Difference between revisions of "Talk:Solid State Drives"

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(Ask for clarification about verifying TRIM support section.)
(DONT USE NOOP)
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:::https://www.kernel.org/doc/Documentation/block/cfq-iosched.txt
 
:::https://www.kernel.org/doc/Documentation/block/cfq-iosched.txt
 
:::[[User:ushi|ushi]] 2013, November 03
 
:::[[User:ushi|ushi]] 2013, November 03
 +
::::So does anyone have any good data? My research says deadline is best and
 +
::::that "cfq has some optimizations" doesn't mean it's better than others.
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::::[[User:MindfulMonk|MindfulMonk]] ([[User talk:MindfulMonk|talk]]) 22:38, 5 July 2014 (UTC)
  
 
== Alignment ==
 
== Alignment ==

Revision as of 22:38, 5 July 2014

DONT USE NOOP

The noop scheduler will perform slow but as a result it will greatly frees up CPU cycles. This in the real world will not increase the speed of your read/writes compared to CFS but instead consume less CPU resources. You can benchmark the deadline scheduler which MAY increase performance in some circumstances. By real world benchmarks, I mean anything but hdparm.

Interesting assertion... do you have any data or a source to back it up?
Graysky 17:20, 21 December 2011 (EST)
It seems that the cfq scheduler already knows what to do when SSD is detected, so there is no use to change it.
raymondcal 2012, may 29
CFQ has some optimizations for SSDs and if it detects a non-rotational
media which can support higher queue depth (multiple requests at in
flight at a time), then it cuts down on idling of individual queues and
all the queues move to sync-noidle tree and only tree idle remains. This
tree idling provides isolation with buffered write queues on async tree.
https://www.kernel.org/doc/Documentation/block/cfq-iosched.txt
ushi 2013, November 03
So does anyone have any good data? My research says deadline is best and
that "cfq has some optimizations" doesn't mean it's better than others.
MindfulMonk (talk) 22:38, 5 July 2014 (UTC)

Alignment

The information about alignment is missing Juen (talk) 06:28, 20 January 2013 (UTC)


Both {f,g}disk handle alignment automatically. Why introduce erroneous info to the already bloated article? Graysky (talk) 13:48, 20 January 2013 (UTC)

What about F2FS?

In the Choice of Filesystem section, isn't it time to include some information about F2FS since Linux Kernel 3.8 Includes F2FS File System for Solid State Storage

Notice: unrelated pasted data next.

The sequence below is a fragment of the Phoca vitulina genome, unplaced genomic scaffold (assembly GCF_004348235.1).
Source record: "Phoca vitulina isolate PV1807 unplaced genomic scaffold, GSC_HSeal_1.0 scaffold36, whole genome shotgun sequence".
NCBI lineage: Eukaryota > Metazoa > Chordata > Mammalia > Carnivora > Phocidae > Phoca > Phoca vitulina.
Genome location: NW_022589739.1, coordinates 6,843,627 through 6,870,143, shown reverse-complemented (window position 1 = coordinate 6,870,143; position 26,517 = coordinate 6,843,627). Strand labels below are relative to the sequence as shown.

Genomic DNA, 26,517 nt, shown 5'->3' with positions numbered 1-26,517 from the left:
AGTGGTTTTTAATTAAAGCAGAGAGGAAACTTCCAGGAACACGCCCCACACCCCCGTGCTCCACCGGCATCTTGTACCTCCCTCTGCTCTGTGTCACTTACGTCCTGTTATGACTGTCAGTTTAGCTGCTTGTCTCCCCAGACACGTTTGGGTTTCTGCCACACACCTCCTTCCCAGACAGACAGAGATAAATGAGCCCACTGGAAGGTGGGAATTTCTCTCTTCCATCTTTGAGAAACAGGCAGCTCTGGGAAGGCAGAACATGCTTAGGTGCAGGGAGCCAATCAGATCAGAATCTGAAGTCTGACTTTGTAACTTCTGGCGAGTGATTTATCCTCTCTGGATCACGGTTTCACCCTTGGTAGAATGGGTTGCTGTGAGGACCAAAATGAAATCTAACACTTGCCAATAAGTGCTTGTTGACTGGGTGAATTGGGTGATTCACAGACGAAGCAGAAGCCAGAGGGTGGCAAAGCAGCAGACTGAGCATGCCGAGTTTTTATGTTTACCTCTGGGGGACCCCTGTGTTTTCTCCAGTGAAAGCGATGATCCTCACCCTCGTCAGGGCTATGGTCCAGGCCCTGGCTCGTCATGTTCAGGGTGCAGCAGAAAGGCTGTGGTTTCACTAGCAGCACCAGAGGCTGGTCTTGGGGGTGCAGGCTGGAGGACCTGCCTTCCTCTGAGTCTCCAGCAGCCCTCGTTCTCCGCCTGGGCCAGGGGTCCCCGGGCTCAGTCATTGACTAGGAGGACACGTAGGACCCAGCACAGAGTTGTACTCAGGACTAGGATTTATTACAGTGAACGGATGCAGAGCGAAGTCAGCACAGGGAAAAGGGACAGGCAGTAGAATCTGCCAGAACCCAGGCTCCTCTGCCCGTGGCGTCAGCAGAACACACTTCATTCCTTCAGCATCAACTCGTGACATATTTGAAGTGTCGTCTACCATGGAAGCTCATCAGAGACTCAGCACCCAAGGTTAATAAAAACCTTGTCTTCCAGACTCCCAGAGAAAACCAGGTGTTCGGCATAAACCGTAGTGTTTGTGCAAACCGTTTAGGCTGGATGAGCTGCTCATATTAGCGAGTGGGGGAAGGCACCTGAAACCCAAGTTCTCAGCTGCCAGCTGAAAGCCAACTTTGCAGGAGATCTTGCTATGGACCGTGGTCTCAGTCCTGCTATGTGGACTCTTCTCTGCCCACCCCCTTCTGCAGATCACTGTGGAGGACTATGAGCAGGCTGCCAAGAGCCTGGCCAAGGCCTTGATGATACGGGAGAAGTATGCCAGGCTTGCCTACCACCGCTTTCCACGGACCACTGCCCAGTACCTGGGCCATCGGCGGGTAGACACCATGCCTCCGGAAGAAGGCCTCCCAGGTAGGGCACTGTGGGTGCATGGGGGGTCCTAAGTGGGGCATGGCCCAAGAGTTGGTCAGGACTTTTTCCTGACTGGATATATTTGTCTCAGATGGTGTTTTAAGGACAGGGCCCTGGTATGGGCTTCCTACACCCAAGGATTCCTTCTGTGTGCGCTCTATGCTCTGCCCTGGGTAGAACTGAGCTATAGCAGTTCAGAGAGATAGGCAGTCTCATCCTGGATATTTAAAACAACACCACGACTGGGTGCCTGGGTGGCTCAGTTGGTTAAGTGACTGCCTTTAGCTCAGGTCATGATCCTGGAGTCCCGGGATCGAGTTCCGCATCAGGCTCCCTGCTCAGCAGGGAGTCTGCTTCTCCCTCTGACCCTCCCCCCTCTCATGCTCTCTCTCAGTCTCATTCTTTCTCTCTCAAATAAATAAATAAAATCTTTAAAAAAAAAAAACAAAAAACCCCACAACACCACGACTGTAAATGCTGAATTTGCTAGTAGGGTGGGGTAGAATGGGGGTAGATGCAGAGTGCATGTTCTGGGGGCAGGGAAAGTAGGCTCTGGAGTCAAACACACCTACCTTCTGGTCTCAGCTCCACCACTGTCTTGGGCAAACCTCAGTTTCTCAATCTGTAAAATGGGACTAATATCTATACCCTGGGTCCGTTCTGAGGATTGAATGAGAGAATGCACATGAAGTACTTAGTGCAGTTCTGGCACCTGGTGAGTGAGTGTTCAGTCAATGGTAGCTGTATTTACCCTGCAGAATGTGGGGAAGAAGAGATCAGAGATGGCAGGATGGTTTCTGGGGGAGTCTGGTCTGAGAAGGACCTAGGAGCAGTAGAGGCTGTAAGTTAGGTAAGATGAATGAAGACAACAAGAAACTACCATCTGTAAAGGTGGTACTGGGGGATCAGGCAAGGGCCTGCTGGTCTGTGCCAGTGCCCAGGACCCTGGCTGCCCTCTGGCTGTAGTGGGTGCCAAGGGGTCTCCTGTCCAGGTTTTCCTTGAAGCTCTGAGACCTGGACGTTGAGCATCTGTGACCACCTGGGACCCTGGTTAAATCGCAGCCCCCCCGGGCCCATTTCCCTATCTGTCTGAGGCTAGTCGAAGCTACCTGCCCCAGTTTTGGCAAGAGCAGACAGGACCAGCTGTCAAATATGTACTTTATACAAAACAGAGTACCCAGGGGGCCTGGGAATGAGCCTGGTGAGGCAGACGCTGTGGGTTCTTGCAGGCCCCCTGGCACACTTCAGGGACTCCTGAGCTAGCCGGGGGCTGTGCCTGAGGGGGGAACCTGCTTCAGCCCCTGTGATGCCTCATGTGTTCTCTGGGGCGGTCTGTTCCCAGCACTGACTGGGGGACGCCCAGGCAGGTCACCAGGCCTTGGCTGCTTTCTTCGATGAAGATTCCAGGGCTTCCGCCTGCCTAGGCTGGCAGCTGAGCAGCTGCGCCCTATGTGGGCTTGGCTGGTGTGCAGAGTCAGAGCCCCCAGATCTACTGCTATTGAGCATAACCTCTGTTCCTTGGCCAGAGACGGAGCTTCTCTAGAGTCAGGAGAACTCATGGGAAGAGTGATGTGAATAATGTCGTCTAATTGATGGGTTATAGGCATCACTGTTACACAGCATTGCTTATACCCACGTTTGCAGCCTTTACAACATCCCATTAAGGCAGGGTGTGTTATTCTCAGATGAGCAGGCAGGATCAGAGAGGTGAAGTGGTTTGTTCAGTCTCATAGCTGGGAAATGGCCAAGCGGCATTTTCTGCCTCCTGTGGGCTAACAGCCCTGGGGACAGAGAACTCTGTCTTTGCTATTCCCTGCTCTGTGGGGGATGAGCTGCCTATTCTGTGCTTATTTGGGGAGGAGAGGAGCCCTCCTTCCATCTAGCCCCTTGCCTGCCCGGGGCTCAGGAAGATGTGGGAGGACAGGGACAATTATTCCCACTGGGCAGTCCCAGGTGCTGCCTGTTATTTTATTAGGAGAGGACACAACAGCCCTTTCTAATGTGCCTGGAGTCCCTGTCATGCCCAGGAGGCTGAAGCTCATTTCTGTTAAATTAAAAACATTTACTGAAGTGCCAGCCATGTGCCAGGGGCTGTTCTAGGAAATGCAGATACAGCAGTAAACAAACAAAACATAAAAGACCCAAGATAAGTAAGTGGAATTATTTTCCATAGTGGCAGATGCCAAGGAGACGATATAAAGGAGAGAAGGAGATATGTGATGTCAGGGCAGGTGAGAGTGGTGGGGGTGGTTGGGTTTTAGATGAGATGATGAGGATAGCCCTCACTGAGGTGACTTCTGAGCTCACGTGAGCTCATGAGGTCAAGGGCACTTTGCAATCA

Perhaps, but after examining this performance comparison by Phoronix, you have to ask if the (slight) performance advantage of F2FS outweighs the stability and support of ext4.
Might the article become more bloated and confusing for little or no real advantage ? Kal (talk) 17:12, 19 August 2013 (UTC)
See ArchWiki:About#Comprehensive. Information relevant to Arch Linux should be provided so that the end user to make the decision. As I understand it, Arch Wiki is meant to be descriptive not prescriptive. -- AdamT (Talk) 20:26, 17 November 2013 (UTC)

tune2fs -o discard != mkfs.ext4 -E discard

`mkfs.ext4 -E discard` will perform discard all blocks in target device only once (and faster mkfs optimize). Will not save to 'Default mount options' as tune2fs.--Bugmenot2 (talk) 13:50, 27 January 2014 (UTC)

Partition Alignment Verification

On my system 'blockdev --getalignoff /dev/sda5' returns zero, even though the partition seems not to be aligned optimally:

Disk /dev/sda: 465.8 GiB, 500107862016 bytes, 976773168 sectors
Units: sectors of 1 * 512 = 512 bytes
Sector size (logical/physical): 512 bytes / 512 bytes
I/O size (minimum/optimal): 512 bytes / 512 bytes
Disklabel type: dos
Disk identifier: 0xd9a92553

Device    Boot     Start       End    Blocks  Id System
/dev/sda1 *         2048   1026047    512000   7 HPFS/NTFS/exFAT
/dev/sda2        1026048 479475711 239224832   7 HPFS/NTFS/exFAT
/dev/sda3      946051072 976771071  15360000   7 HPFS/NTFS/exFAT
/dev/sda4      479475712 946051071 233287680   5 Extended
/dev/sda5      479475775 518545791  19535008+ 83 Linux
/dev/sda6      518545855 541984626  11719386  83 Linux
/dev/sda7      541984690 557615871   7815591  82 Linux swap / Solaris
/dev/sda8      557615935 946051071 194217568+ 83 Linux

The command 'parted /dev/sda align-check optimal' gives the right message in my opinion: 'not aligned'. Should we replace blockdev command?

Plk (talk) 18:31, 31 May 2014 (UTC)

Verify Trim Support section ambiguous

This section implies that only the following results confirm that the drive has TRIM support:

       *    Data Set Management TRIM supported (limit 1 block)
       *    Deterministic read data after TRIM

My result when I run the command # hdparm -I /dev/sda | grep TRIM is as follows:

       *    Data Set Management TRIM supported (limit unknown)

I will assume that the lack of "Deterministic read data after TRIM" in my results is not a problem, and that my drive does support TRIM. If that's correct, shall we remove the unecessary line from the example? Either way, we should clarify what results are key to arriving at the conclusion that the drive does or does not support TRIM so there is as little ambiguity as possible. Lightnin (talk) 20:16, 2 June 2014 (UTC)